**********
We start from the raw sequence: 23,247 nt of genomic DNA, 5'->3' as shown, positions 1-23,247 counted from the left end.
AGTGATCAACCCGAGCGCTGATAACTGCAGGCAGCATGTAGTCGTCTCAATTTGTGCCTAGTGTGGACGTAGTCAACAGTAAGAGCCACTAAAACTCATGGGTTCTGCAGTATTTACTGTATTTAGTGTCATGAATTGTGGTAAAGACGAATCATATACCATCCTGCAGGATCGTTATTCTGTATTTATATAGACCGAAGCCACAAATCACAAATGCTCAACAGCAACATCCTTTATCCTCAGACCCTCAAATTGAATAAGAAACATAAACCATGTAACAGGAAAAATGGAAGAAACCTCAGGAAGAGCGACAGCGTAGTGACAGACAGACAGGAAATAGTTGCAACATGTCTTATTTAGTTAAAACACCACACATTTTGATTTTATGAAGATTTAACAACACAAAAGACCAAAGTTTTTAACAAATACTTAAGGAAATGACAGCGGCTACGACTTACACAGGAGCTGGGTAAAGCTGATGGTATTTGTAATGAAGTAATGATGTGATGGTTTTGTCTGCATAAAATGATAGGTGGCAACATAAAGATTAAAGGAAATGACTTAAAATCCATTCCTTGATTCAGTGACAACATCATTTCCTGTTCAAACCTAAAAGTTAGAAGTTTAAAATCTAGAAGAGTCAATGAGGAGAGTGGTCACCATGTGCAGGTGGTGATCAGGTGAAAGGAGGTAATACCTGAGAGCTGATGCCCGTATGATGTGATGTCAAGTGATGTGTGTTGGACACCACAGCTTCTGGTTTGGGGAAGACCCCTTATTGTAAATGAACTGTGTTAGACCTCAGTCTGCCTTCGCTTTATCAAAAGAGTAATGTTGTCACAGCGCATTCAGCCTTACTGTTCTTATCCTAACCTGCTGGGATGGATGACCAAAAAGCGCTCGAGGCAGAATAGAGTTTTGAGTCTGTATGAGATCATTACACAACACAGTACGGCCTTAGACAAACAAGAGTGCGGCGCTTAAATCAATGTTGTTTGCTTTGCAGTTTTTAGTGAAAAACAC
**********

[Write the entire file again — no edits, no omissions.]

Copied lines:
We start from the raw sequence: 23,247 nt of genomic DNA, 5'->3' as shown, positions 1-23,247 counted from the left end.
AGTGATCAACCCGAGCGCTGATAACTGCAGGCAGCATGTAGTCGTCTCAATTTGTGCCTAGTGTGGACGTAGTCAACAGTAAGAGCCACTAAAACTCATGGGTTCTGCAGTATTTACTGTATTTAGTGTCATGAATTGTGGTAAAGACGAATCATATACCATCCTGCAGGATCGTTATTCTGTATTTATATAGACCGAAGCCACAAATCACAAATGCTCAACAGCAACATCCTTTATCCTCAGACCCTCAAATTGAATAAGAAACATAAACCATGTAACAGGAAAAATGGAAGAAACCTCAGGAAGAGCGACAGCGTAGTGACAGACAGACAGGAAATAGTTGCAACATGTCTTATTTAGTTAAAACACCACACATTTTGATTTTATGAAGATTTAACAACACAAAAGACCAAAGTTTTTAACAAATACTTAAGGAAATGACAGCGGCTACGACTTACACAGGAGCTGGGTAAAGCTGATGGTATTTGTAATGAAGTAATGATGTGATGGTTTTGTCTGCATAAAATGATAGGTGGCAACATAAAGATTAAAGGAAATGACTTAAAATCCATTCCTTGATTCAGTGACAACATCATTTCCTGTTCAAACCTAAAAGTTAGAAGTTTAAAATCTAGAAGAGTCAATGAGGAGAGTGGTCACCATGTGCAGGTGGTGATCAGGTGAAAGGAGGTAATACCTGAGAGCTGATGCCCGTATGATGTGATGTCAAGTGATGTGTGTTGGACACCACAGCTTCTGGTTTGGGGAAGACCCCTTATTGTAAATGAACTGTGTTAGACCTCAGTCTGCCTTCGCTTTATCAAAAGAGTAATGTTGTCACAGCGCATTCAGCCTTACTGTTCTTATCCTAACCTGCTGGGATGGATGACCAAAAAGCGCTCGAGGCAGAATAGAGTTTTGAGTCTGTATGAGATCATTACACAACACAGTACGGCCTTAGACAAACAAGAGTGCGGCGCTTAAATCAATGTTGTTTGCTTTGCAGTTTTTAGTGAAAAACAC